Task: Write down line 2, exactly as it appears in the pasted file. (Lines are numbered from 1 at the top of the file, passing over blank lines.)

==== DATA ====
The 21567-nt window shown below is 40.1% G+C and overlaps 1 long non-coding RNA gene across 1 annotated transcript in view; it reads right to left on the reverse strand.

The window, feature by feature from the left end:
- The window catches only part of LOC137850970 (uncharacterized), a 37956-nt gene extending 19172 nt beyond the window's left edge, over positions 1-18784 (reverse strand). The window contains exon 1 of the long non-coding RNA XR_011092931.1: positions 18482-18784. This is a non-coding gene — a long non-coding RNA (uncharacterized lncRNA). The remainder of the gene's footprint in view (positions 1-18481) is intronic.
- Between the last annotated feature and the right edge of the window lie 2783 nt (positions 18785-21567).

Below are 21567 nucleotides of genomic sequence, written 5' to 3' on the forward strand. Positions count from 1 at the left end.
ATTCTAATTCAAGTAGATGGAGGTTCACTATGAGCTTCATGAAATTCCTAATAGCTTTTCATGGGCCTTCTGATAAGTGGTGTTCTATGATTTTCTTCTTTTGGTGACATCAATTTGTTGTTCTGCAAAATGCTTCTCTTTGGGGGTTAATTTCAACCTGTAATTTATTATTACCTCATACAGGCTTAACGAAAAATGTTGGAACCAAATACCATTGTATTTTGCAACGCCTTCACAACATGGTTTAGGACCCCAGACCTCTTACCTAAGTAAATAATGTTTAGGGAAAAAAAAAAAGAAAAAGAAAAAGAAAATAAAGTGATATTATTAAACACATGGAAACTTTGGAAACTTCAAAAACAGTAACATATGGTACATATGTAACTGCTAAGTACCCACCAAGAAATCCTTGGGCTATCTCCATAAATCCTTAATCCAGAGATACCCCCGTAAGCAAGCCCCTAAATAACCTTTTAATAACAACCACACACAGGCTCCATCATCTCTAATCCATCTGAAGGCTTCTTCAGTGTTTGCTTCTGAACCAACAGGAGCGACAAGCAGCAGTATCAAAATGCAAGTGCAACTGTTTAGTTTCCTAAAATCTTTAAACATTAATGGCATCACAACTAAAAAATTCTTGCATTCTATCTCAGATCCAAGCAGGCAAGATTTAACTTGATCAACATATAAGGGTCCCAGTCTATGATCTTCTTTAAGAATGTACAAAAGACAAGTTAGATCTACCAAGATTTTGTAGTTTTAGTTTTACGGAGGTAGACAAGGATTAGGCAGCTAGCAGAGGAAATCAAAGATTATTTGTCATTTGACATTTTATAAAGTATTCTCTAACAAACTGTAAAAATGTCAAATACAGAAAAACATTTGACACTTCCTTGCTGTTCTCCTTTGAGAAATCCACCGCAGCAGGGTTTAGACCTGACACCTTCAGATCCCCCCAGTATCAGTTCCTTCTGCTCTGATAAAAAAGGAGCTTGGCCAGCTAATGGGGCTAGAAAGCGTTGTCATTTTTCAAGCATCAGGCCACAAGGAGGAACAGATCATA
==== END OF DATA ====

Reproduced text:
The window, feature by feature from the left end: